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Male Fraudsters Dress Up As Women With Fake Breasts To Blackmail Men For Money

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Male Fraudsters Dress Up As Women With Fake Breasts To Blackmail Men For Money

Con-men are dressing up as women, posing with fake breasts and prosthetics to fool men on live chats to hand over their money.

Devious fraudsters in China have been tricking unsuspecting targets into exposing themselves on camera - and then allegedly blackmailing them for huge sums of money.

According to reports, the bizarre trend has been sweeping across China over the past year, with male scammers taking part in live nude chats.

After being convinced to take part, victims then discover their naked bodies have been filmed, as the scammers go on to demand payment.

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Following recent attempts, police in China have issued an official warning to men, urging them to be more vigilant when using online chat rooms and forums.

Credit: Jam Press
Credit: Jam Press

Officers even published a video on the Chinese social media network Weibo, with a very simple message.

It read: "Boys, don't chat nude."

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In the video, the police explain how these con-artists use prosthetics and women's clothes to fool them into getting their kit off on camera - showing just how realistic these criminals can look.

One of the officers is pictured wearing a bra and underwear before pulling the fake skin away, revealing his male chest underneath.

The video then cuts to footage of two men holding up sets of 'fake skin' disguises.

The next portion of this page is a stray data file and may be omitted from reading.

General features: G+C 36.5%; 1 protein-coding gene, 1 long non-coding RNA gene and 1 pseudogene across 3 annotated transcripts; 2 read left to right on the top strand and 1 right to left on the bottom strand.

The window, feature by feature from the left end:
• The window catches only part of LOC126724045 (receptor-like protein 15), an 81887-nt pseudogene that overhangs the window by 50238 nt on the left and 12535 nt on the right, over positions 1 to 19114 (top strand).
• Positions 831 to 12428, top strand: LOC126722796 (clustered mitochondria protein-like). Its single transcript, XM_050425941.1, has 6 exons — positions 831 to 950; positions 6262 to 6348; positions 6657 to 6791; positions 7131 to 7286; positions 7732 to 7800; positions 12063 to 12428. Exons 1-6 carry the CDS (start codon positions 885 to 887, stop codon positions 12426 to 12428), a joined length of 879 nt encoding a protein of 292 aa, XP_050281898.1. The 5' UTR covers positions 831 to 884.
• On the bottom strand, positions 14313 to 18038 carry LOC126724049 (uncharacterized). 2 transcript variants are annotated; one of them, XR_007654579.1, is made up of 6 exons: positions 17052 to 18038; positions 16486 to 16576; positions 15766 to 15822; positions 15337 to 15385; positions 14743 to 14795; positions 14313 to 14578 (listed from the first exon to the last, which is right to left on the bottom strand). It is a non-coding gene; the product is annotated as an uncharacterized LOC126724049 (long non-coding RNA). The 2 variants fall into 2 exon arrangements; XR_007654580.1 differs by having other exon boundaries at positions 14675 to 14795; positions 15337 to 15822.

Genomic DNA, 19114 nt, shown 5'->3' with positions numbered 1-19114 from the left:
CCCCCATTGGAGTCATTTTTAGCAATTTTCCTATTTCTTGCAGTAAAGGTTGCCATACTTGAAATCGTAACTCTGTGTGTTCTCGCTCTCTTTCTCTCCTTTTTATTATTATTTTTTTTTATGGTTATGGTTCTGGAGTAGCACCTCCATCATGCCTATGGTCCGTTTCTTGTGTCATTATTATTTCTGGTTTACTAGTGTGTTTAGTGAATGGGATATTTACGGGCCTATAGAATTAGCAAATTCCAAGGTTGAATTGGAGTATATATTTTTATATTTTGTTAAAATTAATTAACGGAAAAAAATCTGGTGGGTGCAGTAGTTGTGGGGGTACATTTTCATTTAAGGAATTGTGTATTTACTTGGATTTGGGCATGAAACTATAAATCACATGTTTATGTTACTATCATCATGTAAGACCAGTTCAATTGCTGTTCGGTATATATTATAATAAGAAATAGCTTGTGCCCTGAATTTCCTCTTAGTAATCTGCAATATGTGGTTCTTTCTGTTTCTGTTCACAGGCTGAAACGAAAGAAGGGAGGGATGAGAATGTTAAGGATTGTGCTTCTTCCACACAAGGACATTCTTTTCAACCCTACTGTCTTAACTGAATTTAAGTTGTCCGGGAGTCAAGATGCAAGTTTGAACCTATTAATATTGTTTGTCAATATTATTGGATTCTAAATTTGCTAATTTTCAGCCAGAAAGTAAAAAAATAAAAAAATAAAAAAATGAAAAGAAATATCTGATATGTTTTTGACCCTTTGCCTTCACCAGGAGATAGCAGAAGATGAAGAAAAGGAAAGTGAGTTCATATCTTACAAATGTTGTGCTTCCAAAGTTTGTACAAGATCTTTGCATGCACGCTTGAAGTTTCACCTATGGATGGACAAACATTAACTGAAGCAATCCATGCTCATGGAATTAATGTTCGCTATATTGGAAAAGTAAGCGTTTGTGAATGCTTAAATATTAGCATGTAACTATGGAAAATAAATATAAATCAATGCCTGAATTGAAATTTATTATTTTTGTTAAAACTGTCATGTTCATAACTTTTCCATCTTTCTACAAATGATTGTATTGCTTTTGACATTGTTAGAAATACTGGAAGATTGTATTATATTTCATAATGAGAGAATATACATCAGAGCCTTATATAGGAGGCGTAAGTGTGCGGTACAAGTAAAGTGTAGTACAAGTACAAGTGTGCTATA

All this goes on while a female police officer can be heard saying: "You think what you think is what you think?"

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The officer then urges caution, adding: "Boys, don't chat nude. It's fraud."

Credit: Jam Press
Credit: Jam Press

The video was originally posted in the eastern Zhejiang province, but has since been shared by police social accounts across the country.

According to reports, these organised criminal gangs spend weeks grooming their victims before encouraging them to take off their clothes.

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They do this by getting them to download what, on the face of it, appears to be an ordinary video chat app, but is actually spyware designed to scan their phone and email contacts.

The crime has become increasingly prevalent during the coronavirus pandemic.

In the first six months of 2020, The Guangdong Public Security Department received over 9,000 complaints of blackmail relating to these so-called 'nude chats'.

According to police, a least 10 separate blackmail gangs have been also identified, with some 86 offenders having been arrested as a result.

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Over 2,000 victims have been identified and over £2 million has been extorted by the crooks.

Featured Image Credit: Jam Press

Topics: Police, crime, Mobile Phones, Technology, China, Fraud

Dominic Smithers
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